Hyundai Motor Company announced its plan to deploy the company’s latest hydrogen fuel cell electric heavy-duty trucks in California, for two publicly funded projects to improve the air quality in the region. The demo trucks that Hyundai will bring into the United States are developed based on XCIENT Fuel Cell, the world’s first mass-produced, heavy-duty truck powered by hydrogen.
Debuting last year in Switzerland, XCIENT Fuel Cell has proven its commercial viability through more than one million kilometers of driving in real-world conditions. The U.S. model provides a maximum driving range of 500 miles, or about 800 kilometers.
Hyundai will leverage insights gained from these public projects to develop it’s zero-emission commercial fleet business in the U.S. and establish local partnerships across the value chain.
Deploying 30 XCIENT Fuel Cell trucks in northern California by early 2023
Hyundai Motor teamed with public and private partners in the U.S. to operate 30 units of Class 8 XCIENT Fuel Cell trucks, starting from the second quarter of 2023. This will be the largest commercial deployment of Class 8 hydrogen-powered fuel cell trucks in the U.S.
A consortium led by the Center for Transportation and the Environment (CTE) and Hyundai Motor recently won $22 million in grants from the California Air Resources Board (CARB) and the California Energy Commission (CEC) and $7 million in additional grants from the Alameda County Transportation Commission and the Bay Area Air Quality Management District in support of this project.
Hyundai’s NorCAL ZERO project, also known as Zero-Emission Regional Truck Operations with Fuel Cell Electric Trucks, will deploy 30 units of Class 8 XCIENT Fuel Cell, with a 6×4 drive axle configuration, to northern California by the second quarter of 2023. Glovis America, a logistics service provider, will be the fleet operator of these trucks. Macquarie’s Specialized and Asset Finance business, part of its Commodities and Global Markets division, will finance the trucks through a lease to the operator.
“We are proud to fund this hallmark deployment of 30 hydrogen fuel cell electric trucks and improve the air quality in Northern California,” said Hannon Rasool, Deputy Director of Fuels and Transportation Division at the California Energy Commission. “These investments will support zero-emission trucks and infrastructure development and deployment as part of the US market ecosystem. Public and private project partners have come together to take a big step forward in decarbonizing freight and goods movement, as part of CARB and CEC’s clean air initiatives.”
The consortium also plans to establish a high-capacity hydrogen refueling station in Oakland, California that will be able to support as many as 50 trucks with an average fill of 30 kilograms.
12-month pilot program with fleet partner to operate two XCIENT Fuel Cell
Hyundai Motor was also awarded a $500,000 grant from the South Coast Air Quality Management District (South Coast AQMD) to demonstrate in Southern California two Class 8 XCIENT Fuel Cell heavy-duty trucks. Largely funded by the U.S. Environmental Protection Agency (EPA), the project contributes to the attainment of clean air standards in the South Coast Air Basin by reducing emissions from diesel trucks.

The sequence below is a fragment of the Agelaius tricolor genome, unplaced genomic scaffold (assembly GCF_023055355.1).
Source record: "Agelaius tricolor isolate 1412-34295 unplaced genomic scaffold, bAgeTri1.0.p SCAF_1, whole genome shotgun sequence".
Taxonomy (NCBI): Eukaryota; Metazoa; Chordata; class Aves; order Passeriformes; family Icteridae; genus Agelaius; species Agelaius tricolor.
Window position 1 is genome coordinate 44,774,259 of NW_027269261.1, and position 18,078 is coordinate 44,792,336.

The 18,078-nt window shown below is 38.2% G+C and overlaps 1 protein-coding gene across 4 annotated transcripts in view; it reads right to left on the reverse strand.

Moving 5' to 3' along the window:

Hyundai Motor and its fleet partner plan to begin operating these trucks in August. They will be used for long-haul freight operations between warehouses in southern California for a 12-month period. Hyundai will also work with the market leader in hydrogen refueling stations in California, First Element Fuel (FEF), to utilize three hydrogen refueling stations in the region to refuel the trucks.
“We look forward to seeing this important fuel cell project from Hyundai come to life,” said Ben J. Benoit, South Coast AQMD’s Governing Board chair. “The development of long-haul zero-emission truck technology is key to reducing emissions that will provide immediate benefits to our air and our communities.”
Hyundai Motor was able to gain the support of California funding agencies and local communities to demonstrate its hydrogen fuel cell heavy-duty commercial vehicles, in large part due to the XCIENT Fuel Cell truck’s proven track record in Europe. In 2020, Hyundai announced its plan to deliver 1,600 XCIENT Fuel Cell trucks to Europe by 2025. The first 46 units were delivered to Switzerland last year, and they have cumulatively driven more than one million kilometers, or about 620,000 miles, in 11 months of service. During that time, the fleet has reduced CO2 emissions by an estimated 630 tons, compared to diesel-powered vehicles.
The Class 8 XCIENT Fuel Cell trucks that Hyundai will deploy in California will have a maximum driving range of 500 miles, because the hydrogen will be stored in greater quantity on the vehicle in tanks rated at 700 bar, or about 10,000 psi, of pressure. The maximum gross combination weight of Class 8 XCIENT Fuel Cell truck will be more than 37 tons, or about 82,000 lbs.
Based on the experience gathered from the initial demonstrations, Hyundai will accelerate its effort to officially launch its zero-emission commercial trucks in North America. Hyundai is already in talks with multiple logistics and commercial companies that are interested in leveraging hydrogen technology for their freight delivery and drayage services in the U.S. In the long-term, Hyundai will strive to establish hydrogen value chains with local partners by introducing diverse commercial vehicle lineups powered by hydrogen.